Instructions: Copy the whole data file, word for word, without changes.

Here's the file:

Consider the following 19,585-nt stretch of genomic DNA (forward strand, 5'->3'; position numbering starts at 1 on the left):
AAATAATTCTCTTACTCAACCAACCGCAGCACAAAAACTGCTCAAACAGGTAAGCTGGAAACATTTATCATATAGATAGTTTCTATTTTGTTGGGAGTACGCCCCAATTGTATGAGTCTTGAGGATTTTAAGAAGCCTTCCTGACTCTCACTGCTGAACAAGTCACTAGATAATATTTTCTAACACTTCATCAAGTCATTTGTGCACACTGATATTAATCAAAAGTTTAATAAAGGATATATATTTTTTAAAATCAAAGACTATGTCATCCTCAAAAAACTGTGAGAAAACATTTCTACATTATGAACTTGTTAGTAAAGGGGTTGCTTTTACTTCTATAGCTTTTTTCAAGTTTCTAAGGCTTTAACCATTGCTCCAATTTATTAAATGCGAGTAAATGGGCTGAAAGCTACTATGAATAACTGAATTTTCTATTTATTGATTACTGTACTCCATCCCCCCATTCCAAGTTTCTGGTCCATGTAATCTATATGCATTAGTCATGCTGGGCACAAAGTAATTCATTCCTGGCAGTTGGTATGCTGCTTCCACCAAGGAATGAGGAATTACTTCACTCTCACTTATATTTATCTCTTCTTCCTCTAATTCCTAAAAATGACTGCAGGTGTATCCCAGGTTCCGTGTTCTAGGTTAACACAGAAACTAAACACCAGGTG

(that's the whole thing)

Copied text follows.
Consider the following 19,585-nt stretch of genomic DNA (forward strand, 5'->3'; position numbering starts at 1 on the left):
AAATAATTCTCTTACTCAACCAACCGCAGCACAAAAACTGCTCAAACAGGTAAGCTGGAAACATTTATCATATAGATAGTTTCTATTTTGTTGGGAGTACGCCCCAATTGTATGAGTCTTGAGGATTTTAAGAAGCCTTCCTGACTCTCACTGCTGAACAAGTCACTAGATAATATTTTCTAACACTTCATCAAGTCATTTGTGCACACTGATATTAATCAAAAGTTTAATAAAGGATATATATTTTTTAAAATCAAAGACTATGTCATCCTCAAAAAACTGTGAGAAAACATTTCTACATTATGAACTTGTTAGTAAAGGGGTTGCTTTTACTTCTATAGCTTTTTTCAAGTTTCTAAGGCTTTAACCATTGCTCCAATTTATTAAATGCGAGTAAATGGGCTGAAAGCTACTATGAATAACTGAATTTTCTATTTATTGATTACTGTACTCCATCCCCCCATTCCAAGTTTCTGGTCCATGTAATCTATATGCATTAGTCATGCTGGGCACAAAGTAATTCATTCCTGGCAGTTGGTATGCTGCTTCCACCAAGGAATGAGGAATTACTTCACTCTCACTTATATTTATCTCTTCTTCCTCTAATTCCTAAAAATGACTGCAGGTGTATCCCAGGTTCCGTGTTCTAGGTTAACACAGAAACTAAACACCAGGTG